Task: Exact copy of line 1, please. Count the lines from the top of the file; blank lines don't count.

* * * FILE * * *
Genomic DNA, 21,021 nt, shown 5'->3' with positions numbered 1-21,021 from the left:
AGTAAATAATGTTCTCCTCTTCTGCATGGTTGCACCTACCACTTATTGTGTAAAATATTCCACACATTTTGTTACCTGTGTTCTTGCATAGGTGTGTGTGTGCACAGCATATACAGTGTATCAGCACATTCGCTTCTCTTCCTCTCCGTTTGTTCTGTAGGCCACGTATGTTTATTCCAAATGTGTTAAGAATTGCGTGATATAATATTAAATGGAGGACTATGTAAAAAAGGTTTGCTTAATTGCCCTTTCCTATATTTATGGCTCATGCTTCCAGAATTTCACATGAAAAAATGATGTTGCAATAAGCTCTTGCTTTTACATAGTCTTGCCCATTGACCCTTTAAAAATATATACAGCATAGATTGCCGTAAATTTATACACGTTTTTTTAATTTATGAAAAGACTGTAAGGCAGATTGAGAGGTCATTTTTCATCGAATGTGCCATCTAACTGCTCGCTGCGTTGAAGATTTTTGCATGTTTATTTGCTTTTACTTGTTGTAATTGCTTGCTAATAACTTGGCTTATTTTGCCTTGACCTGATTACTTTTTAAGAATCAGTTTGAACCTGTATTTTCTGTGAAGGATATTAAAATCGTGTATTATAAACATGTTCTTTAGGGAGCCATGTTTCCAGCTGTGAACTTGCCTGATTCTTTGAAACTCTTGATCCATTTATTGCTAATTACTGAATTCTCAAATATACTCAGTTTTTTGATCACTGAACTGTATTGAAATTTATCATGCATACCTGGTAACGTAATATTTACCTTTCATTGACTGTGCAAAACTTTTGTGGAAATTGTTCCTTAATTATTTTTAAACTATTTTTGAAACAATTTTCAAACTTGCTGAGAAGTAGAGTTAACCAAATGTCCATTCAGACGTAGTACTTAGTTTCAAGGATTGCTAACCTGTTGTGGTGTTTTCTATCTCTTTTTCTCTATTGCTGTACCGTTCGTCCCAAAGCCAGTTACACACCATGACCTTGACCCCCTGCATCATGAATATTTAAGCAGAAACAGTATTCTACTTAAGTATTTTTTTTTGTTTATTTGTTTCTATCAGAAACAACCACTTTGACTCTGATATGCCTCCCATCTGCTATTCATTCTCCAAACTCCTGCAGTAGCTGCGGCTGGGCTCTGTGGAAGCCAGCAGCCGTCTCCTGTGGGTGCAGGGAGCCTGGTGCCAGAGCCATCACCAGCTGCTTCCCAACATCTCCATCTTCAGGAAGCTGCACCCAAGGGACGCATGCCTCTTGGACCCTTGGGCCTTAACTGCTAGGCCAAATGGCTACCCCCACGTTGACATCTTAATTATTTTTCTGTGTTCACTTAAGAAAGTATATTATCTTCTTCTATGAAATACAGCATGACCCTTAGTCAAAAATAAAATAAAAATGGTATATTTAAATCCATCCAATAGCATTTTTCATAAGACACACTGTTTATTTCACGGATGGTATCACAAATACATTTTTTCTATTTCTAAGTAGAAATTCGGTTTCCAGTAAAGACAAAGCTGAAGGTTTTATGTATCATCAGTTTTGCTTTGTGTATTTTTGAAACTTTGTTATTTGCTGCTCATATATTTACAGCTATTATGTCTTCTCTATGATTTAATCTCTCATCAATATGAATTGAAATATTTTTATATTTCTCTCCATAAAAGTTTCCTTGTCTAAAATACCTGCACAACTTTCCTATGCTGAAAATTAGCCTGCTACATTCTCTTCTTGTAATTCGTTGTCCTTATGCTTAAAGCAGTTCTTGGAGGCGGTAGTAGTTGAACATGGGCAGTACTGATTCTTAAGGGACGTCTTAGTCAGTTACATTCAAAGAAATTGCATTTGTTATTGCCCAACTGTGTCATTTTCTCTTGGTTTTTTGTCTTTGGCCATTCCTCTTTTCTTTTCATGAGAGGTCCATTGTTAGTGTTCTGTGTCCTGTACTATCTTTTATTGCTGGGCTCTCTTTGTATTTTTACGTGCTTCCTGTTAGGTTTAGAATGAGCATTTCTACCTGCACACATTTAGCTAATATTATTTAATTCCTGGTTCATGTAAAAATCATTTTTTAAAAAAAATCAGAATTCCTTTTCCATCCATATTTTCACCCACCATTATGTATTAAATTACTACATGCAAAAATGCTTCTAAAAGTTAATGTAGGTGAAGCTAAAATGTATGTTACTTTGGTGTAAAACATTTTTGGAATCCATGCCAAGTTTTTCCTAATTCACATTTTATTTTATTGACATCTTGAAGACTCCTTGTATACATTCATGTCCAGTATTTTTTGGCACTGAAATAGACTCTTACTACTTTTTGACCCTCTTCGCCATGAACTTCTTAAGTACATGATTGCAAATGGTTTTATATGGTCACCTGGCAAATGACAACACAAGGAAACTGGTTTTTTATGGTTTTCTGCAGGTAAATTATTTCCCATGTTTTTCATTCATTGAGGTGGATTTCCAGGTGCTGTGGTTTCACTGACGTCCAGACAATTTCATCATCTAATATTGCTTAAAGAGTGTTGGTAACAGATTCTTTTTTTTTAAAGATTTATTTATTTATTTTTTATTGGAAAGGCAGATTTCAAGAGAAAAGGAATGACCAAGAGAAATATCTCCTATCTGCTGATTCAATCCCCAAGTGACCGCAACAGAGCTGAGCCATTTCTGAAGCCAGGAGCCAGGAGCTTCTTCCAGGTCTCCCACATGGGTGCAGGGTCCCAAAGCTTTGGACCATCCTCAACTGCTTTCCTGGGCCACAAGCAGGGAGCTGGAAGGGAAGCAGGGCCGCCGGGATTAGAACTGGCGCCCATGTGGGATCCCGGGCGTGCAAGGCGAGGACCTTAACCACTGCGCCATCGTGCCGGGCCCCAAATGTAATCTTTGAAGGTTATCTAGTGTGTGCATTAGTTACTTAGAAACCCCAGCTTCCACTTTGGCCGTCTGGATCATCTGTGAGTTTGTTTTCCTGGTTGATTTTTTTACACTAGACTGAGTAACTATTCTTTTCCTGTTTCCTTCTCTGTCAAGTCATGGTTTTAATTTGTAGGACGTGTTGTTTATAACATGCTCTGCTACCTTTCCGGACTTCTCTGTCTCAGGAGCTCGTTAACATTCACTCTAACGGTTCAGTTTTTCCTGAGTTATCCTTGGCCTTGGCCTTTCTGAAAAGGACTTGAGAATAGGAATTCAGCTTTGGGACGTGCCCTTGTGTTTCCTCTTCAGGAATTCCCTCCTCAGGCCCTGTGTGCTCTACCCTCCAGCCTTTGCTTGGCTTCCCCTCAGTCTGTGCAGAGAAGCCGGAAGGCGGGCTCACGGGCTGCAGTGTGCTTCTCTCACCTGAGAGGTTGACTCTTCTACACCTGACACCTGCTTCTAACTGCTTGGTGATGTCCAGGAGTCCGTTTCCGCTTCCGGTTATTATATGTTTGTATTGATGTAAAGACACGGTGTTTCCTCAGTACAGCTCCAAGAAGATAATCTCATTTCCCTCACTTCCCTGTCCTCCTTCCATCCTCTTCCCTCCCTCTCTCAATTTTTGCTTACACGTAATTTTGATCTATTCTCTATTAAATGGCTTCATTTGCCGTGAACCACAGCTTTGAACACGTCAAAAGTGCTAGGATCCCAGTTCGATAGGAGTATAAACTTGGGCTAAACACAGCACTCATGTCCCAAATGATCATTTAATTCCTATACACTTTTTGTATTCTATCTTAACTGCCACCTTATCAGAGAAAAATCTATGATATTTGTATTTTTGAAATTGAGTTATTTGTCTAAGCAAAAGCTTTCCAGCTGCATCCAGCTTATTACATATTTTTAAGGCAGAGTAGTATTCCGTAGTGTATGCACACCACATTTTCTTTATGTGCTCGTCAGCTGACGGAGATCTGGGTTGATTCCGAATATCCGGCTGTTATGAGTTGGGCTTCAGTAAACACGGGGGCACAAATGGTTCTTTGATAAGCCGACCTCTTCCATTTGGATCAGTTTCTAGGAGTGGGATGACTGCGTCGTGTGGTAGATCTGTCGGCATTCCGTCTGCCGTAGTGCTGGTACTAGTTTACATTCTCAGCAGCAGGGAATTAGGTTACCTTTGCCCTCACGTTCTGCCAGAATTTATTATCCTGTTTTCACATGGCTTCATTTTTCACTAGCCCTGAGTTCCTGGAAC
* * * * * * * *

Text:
Genomic DNA, 21,021 nt, shown 5'->3' with positions numbered 1-21,021 from the left: